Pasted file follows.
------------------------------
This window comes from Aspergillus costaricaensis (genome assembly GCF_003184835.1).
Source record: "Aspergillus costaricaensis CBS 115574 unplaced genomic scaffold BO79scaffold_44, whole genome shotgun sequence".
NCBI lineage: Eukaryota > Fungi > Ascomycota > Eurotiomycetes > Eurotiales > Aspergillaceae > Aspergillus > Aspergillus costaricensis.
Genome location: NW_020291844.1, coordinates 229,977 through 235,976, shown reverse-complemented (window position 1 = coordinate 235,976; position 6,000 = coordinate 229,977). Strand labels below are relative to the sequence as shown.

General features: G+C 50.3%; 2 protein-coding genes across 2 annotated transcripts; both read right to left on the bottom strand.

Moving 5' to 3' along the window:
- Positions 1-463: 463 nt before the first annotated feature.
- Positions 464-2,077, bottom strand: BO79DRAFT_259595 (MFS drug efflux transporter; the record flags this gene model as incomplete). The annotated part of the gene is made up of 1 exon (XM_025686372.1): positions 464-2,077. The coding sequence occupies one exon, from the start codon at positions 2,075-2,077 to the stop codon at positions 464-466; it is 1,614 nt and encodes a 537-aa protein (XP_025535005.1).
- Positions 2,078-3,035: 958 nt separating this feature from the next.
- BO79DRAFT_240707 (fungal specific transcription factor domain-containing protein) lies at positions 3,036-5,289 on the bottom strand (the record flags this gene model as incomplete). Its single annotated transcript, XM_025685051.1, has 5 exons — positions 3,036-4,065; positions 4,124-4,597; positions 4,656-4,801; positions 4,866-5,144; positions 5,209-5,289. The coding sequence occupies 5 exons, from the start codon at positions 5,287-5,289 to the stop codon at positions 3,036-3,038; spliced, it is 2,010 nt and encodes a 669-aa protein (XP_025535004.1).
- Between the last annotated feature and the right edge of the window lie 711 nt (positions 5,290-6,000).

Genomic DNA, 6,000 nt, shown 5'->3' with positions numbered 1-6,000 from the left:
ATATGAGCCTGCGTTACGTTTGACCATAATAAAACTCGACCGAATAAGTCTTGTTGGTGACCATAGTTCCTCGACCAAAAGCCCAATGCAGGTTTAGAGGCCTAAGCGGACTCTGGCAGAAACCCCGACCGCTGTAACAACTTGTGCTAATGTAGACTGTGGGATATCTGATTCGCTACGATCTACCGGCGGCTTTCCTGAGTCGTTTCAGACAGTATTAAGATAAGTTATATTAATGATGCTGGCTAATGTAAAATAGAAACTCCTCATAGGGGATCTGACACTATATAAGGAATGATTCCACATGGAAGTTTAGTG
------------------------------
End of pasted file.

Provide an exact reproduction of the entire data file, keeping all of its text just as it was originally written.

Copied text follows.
This window comes from Aspergillus costaricaensis (genome assembly GCF_003184835.1).
Source record: "Aspergillus costaricaensis CBS 115574 unplaced genomic scaffold BO79scaffold_44, whole genome shotgun sequence".
NCBI lineage: Eukaryota > Fungi > Ascomycota > Eurotiomycetes > Eurotiales > Aspergillaceae > Aspergillus > Aspergillus costaricensis.
Genome location: NW_020291844.1, coordinates 229,977 through 235,976, shown reverse-complemented (window position 1 = coordinate 235,976; position 6,000 = coordinate 229,977). Strand labels below are relative to the sequence as shown.

General features: G+C 50.3%; 2 protein-coding genes across 2 annotated transcripts; both read right to left on the bottom strand.

Moving 5' to 3' along the window:
- Positions 1-463: 463 nt before the first annotated feature.
- Positions 464-2,077, bottom strand: BO79DRAFT_259595 (MFS drug efflux transporter; the record flags this gene model as incomplete). The annotated part of the gene is made up of 1 exon (XM_025686372.1): positions 464-2,077. The coding sequence occupies one exon, from the start codon at positions 2,075-2,077 to the stop codon at positions 464-466; it is 1,614 nt and encodes a 537-aa protein (XP_025535005.1).
- Positions 2,078-3,035: 958 nt separating this feature from the next.
- BO79DRAFT_240707 (fungal specific transcription factor domain-containing protein) lies at positions 3,036-5,289 on the bottom strand (the record flags this gene model as incomplete). Its single annotated transcript, XM_025685051.1, has 5 exons — positions 3,036-4,065; positions 4,124-4,597; positions 4,656-4,801; positions 4,866-5,144; positions 5,209-5,289. The coding sequence occupies 5 exons, from the start codon at positions 5,287-5,289 to the stop codon at positions 3,036-3,038; spliced, it is 2,010 nt and encodes a 669-aa protein (XP_025535004.1).
- Between the last annotated feature and the right edge of the window lie 711 nt (positions 5,290-6,000).

Genomic DNA, 6,000 nt, shown 5'->3' with positions numbered 1-6,000 from the left:
ATATGAGCCTGCGTTACGTTTGACCATAATAAAACTCGACCGAATAAGTCTTGTTGGTGACCATAGTTCCTCGACCAAAAGCCCAATGCAGGTTTAGAGGCCTAAGCGGACTCTGGCAGAAACCCCGACCGCTGTAACAACTTGTGCTAATGTAGACTGTGGGATATCTGATTCGCTACGATCTACCGGCGGCTTTCCTGAGTCGTTTCAGACAGTATTAAGATAAGTTATATTAATGATGCTGGCTAATGTAAAATAGAAACTCCTCATAGGGGATCTGACACTATATAAGGAATGATTCCACATGGAAGTTTAGTG